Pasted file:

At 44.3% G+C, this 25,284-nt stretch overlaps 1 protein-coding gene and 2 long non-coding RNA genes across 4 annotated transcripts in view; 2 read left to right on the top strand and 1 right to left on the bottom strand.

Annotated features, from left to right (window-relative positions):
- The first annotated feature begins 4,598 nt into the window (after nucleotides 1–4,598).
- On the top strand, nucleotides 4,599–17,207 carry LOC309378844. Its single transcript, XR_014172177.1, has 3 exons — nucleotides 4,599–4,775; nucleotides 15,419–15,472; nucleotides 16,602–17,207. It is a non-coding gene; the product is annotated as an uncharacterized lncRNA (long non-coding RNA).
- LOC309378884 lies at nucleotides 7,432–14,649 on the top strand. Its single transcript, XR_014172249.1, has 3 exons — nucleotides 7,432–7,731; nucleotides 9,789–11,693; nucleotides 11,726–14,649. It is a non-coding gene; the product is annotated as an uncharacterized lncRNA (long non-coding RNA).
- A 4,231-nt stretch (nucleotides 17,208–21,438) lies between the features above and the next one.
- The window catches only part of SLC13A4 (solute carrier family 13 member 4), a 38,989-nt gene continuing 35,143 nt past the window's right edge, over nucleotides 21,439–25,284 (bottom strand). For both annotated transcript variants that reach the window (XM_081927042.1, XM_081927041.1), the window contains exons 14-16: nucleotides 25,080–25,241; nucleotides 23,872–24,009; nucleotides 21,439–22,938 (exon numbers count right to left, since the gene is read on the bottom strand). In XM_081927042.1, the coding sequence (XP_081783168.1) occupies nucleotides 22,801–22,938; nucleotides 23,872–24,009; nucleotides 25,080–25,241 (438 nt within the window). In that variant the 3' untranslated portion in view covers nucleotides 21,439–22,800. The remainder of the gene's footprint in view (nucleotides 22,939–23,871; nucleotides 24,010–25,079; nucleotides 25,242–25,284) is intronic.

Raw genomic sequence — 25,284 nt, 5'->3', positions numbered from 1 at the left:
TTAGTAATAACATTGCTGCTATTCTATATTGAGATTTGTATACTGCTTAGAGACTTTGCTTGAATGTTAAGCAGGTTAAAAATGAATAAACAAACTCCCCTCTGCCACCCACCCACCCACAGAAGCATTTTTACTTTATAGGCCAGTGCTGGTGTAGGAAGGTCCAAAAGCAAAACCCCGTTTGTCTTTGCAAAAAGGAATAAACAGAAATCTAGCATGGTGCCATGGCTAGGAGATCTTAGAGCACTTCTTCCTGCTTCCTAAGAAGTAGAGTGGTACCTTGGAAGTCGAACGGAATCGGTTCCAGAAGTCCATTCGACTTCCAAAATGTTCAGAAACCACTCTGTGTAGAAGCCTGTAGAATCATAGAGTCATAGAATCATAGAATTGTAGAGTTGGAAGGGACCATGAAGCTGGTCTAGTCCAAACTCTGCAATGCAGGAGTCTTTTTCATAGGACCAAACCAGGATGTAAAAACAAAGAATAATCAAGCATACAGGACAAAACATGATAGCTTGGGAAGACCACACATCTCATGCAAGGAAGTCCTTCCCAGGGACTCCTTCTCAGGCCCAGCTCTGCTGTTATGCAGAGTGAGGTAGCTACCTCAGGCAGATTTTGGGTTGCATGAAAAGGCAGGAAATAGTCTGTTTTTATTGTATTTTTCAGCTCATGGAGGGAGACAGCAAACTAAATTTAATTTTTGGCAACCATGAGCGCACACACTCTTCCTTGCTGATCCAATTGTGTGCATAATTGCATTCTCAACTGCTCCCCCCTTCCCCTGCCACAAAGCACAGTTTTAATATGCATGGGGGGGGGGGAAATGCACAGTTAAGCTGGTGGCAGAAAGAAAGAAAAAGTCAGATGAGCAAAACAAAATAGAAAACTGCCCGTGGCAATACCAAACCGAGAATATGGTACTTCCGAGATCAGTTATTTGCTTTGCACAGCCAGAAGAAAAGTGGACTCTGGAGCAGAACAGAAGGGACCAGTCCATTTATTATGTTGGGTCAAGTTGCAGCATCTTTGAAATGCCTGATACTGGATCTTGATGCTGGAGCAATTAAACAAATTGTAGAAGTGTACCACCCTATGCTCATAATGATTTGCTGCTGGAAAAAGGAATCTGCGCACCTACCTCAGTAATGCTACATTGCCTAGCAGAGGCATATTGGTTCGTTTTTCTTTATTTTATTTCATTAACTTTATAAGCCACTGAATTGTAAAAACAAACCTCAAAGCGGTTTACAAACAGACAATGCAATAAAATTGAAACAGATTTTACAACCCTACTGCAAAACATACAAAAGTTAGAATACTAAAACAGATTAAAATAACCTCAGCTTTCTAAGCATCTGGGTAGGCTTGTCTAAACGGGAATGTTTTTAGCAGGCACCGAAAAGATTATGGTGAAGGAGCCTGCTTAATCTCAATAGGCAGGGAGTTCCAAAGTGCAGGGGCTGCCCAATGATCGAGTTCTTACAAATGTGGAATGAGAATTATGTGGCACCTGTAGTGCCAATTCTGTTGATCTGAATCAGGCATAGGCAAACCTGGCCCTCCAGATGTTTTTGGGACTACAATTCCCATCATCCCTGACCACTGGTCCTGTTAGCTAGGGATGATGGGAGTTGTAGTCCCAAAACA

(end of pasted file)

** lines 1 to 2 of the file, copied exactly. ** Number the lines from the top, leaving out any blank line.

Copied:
At 44.3% G+C, this 25,284-nt stretch overlaps 1 protein-coding gene and 2 long non-coding RNA genes across 4 annotated transcripts in view; 2 read left to right on the top strand and 1 right to left on the bottom strand.

Annotated features, from left to right (window-relative positions):